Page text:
Note: This article was published to frame the approach that David Kibbe and I have in developing our new national health care professional forum, Care & Cost.
It’s not that we don’t know what’s wrong with health care or how to fix it. The problem, instead, is how to change a system rigged to protect industry excess over care and cost.
As we begin this forum, we see American health care edging closer to a cliff and dragging the larger American economy with it. The health care cost bubble, inflated by duplication and waste, is poised to pop. At the same time, the industry’s bloat has encouraged innovation, driving improvements in quality, safety and cost throughout health care.
Consider this: Credible sources now estimate that half or more of all health care expenditures are unnecessary or provide no benefit to care. (This amounts to at least $1.3 trillion in 2010. Or, annually, it’s just short of double the stimulus package cost over the next ten years.) For a decade, health care – which represents one dollar in six and one job in eleven in the US economy – has absorbed most of the nation’s economic growth. During that period, health care premium inflation grew four times faster than the US economy, and per capita costs were double those of every other developed nation. It is an industry wildly out-of-control.
Against the backdrop of these skyrocketing costs, both public and private purchasers may finally be reaching the limits of their capacity or willingness to pay. In 2010, employers, whose health plan sponsorships pay for nearly half of all care, appeared to draw a line in the sand, passing along, as a group, all health plan cost increases to employees. Nearly a third reduced benefits or increased employee out-of-pocket expenses, and, compared to recent years, the erosion in health plan enrollment tripled.
Similarly, Medicare and Medicaid have become our national budget’s fastest growing cost component, with the potential to stifle expenditures for other mission-critical national needs, like education and infrastructure.
Meanwhile, the vast health care industry and it’s allied interests have become our largest and most influential lobbying group, with campaign contributions of $1.2 billion during the 2009 reform proceedings. Worried that the Affordable Care Act’s (ACA) provisions – e.g., Cadillac tax, Accountable Care Organizations, reimbursement pilots – would reduce reimbursement from payment for every product and service to payment only for what’s appropriate, they have continued to campaign against it’s survival.
The politicized firestorm surrounding ACA’s provisions – Medicare cuts, the impending Sustainable Growth Rate (SGR) physician payment reductions, comparative effectiveness research and other efforts to control costs – vilifies the reform law’s intent but does not acknowledge the most obvious and straightforward fact behind the need for reform: we simply can’t afford health care in the future the way we’ve bought it in the past.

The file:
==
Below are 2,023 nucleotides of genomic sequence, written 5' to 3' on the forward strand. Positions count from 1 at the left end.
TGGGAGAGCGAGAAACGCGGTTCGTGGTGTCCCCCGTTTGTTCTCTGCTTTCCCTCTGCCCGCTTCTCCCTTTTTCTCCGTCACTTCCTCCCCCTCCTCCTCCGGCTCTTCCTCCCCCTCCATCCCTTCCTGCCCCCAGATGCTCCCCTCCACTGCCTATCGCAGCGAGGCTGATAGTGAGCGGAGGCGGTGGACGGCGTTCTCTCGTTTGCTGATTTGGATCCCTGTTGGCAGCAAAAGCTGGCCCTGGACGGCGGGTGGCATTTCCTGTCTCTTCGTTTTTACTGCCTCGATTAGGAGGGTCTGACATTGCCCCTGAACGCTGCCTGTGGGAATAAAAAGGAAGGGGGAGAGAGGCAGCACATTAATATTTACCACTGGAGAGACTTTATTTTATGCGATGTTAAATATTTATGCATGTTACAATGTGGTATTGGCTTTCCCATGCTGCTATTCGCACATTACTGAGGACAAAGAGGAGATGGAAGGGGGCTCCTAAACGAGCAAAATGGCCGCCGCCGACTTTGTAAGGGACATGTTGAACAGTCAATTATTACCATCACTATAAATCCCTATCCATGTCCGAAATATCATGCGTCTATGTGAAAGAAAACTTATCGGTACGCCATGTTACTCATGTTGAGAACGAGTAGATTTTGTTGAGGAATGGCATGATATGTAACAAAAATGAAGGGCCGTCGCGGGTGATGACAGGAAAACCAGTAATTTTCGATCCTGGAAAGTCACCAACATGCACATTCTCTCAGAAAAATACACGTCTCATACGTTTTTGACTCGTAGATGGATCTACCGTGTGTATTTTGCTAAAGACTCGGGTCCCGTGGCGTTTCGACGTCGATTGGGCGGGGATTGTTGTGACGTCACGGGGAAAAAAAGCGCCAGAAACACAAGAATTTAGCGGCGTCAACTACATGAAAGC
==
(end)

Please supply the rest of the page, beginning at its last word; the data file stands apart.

The result is a clash between an irresistible force, overwhelming cost, and an immovable object, an entrenched industry making historically high profits. At stake is the stability and sustainability of both the current health system and our national common economic interest.
It isn’t all bad news, though. Even as the system strains, every part of health care is experiencing an explosion in innovation. Supercharged by tremendous advances in health IT, bio-tech, analytics, clinical decision support, surgical procedures, and many other areas, new ventures are promising to significantly drive down cost while improving quality. There can be no vibrant market for this innovation until our payment system changes, however.
America cannot be great again until we get health care costs under control. That will not happen until we have national policy, combined with individual, business, and community action, that focuses on restoring the health of our people, rather than on the excessive enrichment of an industry. Unless, of course, that industry, greedy and blind to the public good, brings about its own crash.
Care and Cost (C&C) will be a forum that unblinkingly asks the questions: How, specifically, can we make health care stable and sustainable again? How can we lower costs, but avoid bankrupting the industry? How can we broaden access to medical care, so we get a healthier populace? How can we improve the quality and safety of that care? And how can we take back our lawmakers from lobbyists, and return to policy that is, first and foremost, in the common, rather than the special interest.
We believe America is capable of understanding that there ARE answers that make sense, that we can work our way out of the health care crisis. Recovering will require leadership, commitment and hard choices, yes, but inaction, the alternative, can only lead to the status quo.